When converting from 12 V to 3 V the switching device conducts for 25%
    of the time. This means you need capacitors with enormous ripple current
    ratings. By running four stages in synchronism but each phased 90
    degrees after the previous one, the input and output capacitors see
    almost constant current.

    You're probably right about the thickness of the traces. 120 Amps is a
    lot for a pcb.
     
  12. Mike Monett

    Mike Monett Guest

    Graham Orme wrote:

    [...]
    Especially for writing ascii text messages to send to a newsgroup:)

    Mike Monett
     
  13. Ted Edwards

    Ted Edwards Guest

    While I have had a fair bit of experience with sitch mode, I haven't
    seen on of these mother boards. Two questions:
    Is what you are calling a a "buck converter" what I have always called
    a switching regulator? It sounds like it - i.e in your example, switch
    on 25% connecting 12V to LC filter?

    This means you need capacitors with enormous ripple current
    I assume, then, that four switches feed four inductors from one input
    capacitor and one output capacitor. Neat idea! The caps should see
    only minor switching transients.

    Ted
     
  14. Joel Kolstad

    Joel Kolstad Guest

    A buck converter is a "switching regulator" that specifically has a lower
    output voltage than input voltage. There's also boost converters,
    inverting, and buck-boost, which have self-evident meanings.
    Well, when you're talking about e.g., 100A, even with multi-phase converters
    you still have to pay attention to the capacitors' ripple current specs...
    :)
     
  15. Tim Shoppa

    Tim Shoppa Guest

    Makes perfect sense. My experience with buck regulators is at the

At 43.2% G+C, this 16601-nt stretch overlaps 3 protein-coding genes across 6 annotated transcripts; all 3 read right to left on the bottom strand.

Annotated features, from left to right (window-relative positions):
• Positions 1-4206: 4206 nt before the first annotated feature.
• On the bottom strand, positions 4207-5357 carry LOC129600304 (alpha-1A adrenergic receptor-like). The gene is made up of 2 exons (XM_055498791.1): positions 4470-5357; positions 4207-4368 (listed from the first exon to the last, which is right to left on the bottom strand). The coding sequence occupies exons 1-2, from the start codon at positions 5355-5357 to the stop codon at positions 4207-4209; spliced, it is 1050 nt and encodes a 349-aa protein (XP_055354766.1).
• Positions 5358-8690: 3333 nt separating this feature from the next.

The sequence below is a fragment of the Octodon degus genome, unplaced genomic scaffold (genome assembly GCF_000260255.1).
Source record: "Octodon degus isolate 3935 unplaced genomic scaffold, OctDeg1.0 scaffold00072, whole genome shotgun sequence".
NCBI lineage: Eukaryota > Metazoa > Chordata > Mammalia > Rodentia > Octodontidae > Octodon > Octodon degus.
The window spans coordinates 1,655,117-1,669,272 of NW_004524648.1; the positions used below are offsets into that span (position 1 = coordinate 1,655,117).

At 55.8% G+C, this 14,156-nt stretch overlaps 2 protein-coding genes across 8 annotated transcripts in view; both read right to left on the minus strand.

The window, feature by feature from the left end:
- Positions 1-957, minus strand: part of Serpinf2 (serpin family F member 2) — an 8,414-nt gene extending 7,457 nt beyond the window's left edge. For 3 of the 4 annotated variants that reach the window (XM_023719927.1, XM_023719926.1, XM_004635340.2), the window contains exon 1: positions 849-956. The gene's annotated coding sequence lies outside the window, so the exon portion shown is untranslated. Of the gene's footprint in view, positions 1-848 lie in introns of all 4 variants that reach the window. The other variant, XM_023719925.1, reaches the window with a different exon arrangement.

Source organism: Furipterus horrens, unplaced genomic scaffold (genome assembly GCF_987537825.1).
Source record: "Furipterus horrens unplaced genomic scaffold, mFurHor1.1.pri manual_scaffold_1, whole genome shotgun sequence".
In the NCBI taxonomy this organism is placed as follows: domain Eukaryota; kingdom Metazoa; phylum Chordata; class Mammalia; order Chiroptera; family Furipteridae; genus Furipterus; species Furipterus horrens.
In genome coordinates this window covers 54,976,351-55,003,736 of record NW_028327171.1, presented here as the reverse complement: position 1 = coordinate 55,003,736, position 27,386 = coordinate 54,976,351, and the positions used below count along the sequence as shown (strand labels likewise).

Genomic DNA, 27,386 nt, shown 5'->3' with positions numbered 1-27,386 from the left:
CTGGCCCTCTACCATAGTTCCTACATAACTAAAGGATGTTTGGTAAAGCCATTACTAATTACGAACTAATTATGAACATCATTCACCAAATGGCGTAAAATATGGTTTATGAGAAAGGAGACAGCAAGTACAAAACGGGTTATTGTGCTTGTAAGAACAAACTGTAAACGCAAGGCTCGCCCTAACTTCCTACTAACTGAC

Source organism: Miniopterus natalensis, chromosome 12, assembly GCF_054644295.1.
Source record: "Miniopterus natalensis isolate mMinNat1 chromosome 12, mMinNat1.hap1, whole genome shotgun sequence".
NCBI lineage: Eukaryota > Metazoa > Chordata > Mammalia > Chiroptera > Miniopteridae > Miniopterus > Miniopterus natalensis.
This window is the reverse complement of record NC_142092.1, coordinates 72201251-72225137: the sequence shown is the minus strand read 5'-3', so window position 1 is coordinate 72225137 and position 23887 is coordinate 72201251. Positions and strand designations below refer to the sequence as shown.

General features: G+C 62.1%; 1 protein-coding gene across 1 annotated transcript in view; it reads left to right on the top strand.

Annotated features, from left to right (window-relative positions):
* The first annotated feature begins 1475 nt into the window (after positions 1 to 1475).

much-lower-current end (a few amps, not hundreds!)Thanks, Graham!

    Tim.
     
  16. Graham Orme

    Graham Orme Guest

    Yes you do, but the capacitors have a much easier life. With four stages
    each running at 30 Amps the current through the first inductor might go
    from 25 to 35 Amps during the time it is being energised. Then the
    second inductor does the same and so on. The current drawn from the
    supply is a sawtooth waveform of 30 Amps d.c. plus or minus 5 Amps. The
    input cap' only sees the +/- 5 Amp bit.

    A single stage with the same percentage ripple would draw zero current
    before the inductor is energised. This would jump to 100 Amps when the
    switching device turns on and then rise to 140 Amps before returning
    rapidly to zero for the remaining 75% of the cycle. Now THAT is what I
    call ripple current.

    The output cap' also has a much easier time of things.
     
  17. Winfield Hill wrote...
    A followup zoomed photo is on a.b.s.e., "Re: ASUS P4 mobo photo,
    for s.e.d. "Re: Motherboard inductors" - asus_p4c800.jpg"
     
  18. Winfield Hill wrote...
    The inductors are wound with three paralleled #14 wires, for a
    calculated Rdc = 0.8 milliohms (and measured, below 1 milli-ohm).
    We know the inductor's ac resistance may be higher due to skin and
    proximity effects, so this issue bears more detailed examination.
     
  19. legg

    legg Guest

    Ignoring the big toroids used in the buck regulators, there are other
    inductors on your board - smd beads gathered generally around the I/O
    ports to assist in obtaining electromagnetic compatability.

    RL
     
  20. Alan Turner

    Alan Turner Guest

    Hi Win,

    Thanks very much for the description of this power supply Win! I found it
    very interesting. Posts like this one make s.e.d really worth the reading
    time :)

    Regards,
    Alan